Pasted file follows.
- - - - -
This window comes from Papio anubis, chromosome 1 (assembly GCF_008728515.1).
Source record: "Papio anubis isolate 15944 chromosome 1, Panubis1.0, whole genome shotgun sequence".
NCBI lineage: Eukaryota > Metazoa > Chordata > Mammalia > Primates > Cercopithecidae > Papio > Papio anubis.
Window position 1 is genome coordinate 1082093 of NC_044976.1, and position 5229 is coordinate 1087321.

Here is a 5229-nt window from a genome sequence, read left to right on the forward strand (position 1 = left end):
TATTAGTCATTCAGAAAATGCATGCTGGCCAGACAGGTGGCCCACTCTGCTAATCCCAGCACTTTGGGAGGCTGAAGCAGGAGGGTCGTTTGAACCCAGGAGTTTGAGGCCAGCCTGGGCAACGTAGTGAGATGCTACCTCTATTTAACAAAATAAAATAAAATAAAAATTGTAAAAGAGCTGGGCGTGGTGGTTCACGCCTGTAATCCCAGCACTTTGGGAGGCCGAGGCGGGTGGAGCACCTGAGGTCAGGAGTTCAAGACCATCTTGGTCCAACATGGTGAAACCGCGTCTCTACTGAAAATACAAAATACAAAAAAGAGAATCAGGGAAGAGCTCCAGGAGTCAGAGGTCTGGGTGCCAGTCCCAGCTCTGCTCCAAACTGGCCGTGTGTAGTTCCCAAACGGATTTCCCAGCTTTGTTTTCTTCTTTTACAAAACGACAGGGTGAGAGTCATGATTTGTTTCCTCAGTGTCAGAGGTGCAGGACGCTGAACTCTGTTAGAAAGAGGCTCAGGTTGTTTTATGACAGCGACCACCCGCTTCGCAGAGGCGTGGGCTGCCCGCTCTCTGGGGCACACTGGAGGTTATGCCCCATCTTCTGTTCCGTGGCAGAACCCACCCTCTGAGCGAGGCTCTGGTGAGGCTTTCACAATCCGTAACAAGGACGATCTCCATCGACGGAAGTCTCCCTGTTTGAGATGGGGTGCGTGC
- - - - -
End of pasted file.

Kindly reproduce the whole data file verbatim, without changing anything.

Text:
This window comes from Papio anubis, chromosome 1 (assembly GCF_008728515.1).
Source record: "Papio anubis isolate 15944 chromosome 1, Panubis1.0, whole genome shotgun sequence".
NCBI lineage: Eukaryota > Metazoa > Chordata > Mammalia > Primates > Cercopithecidae > Papio > Papio anubis.
Window position 1 is genome coordinate 1082093 of NC_044976.1, and position 5229 is coordinate 1087321.

Here is a 5229-nt window from a genome sequence, read left to right on the forward strand (position 1 = left end):
TATTAGTCATTCAGAAAATGCATGCTGGCCAGACAGGTGGCCCACTCTGCTAATCCCAGCACTTTGGGAGGCTGAAGCAGGAGGGTCGTTTGAACCCAGGAGTTTGAGGCCAGCCTGGGCAACGTAGTGAGATGCTACCTCTATTTAACAAAATAAAATAAAATAAAAATTGTAAAAGAGCTGGGCGTGGTGGTTCACGCCTGTAATCCCAGCACTTTGGGAGGCCGAGGCGGGTGGAGCACCTGAGGTCAGGAGTTCAAGACCATCTTGGTCCAACATGGTGAAACCGCGTCTCTACTGAAAATACAAAATACAAAAAAGAGAATCAGGGAAGAGCTCCAGGAGTCAGAGGTCTGGGTGCCAGTCCCAGCTCTGCTCCAAACTGGCCGTGTGTAGTTCCCAAACGGATTTCCCAGCTTTGTTTTCTTCTTTTACAAAACGACAGGGTGAGAGTCATGATTTGTTTCCTCAGTGTCAGAGGTGCAGGACGCTGAACTCTGTTAGAAAGAGGCTCAGGTTGTTTTATGACAGCGACCACCCGCTTCGCAGAGGCGTGGGCTGCCCGCTCTCTGGGGCACACTGGAGGTTATGCCCCATCTTCTGTTCCGTGGCAGAACCCACCCTCTGAGCGAGGCTCTGGTGAGGCTTTCACAATCCGTAACAAGGACGATCTCCATCGACGGAAGTCTCCCTGTTTGAGATGGGGTGCGTGC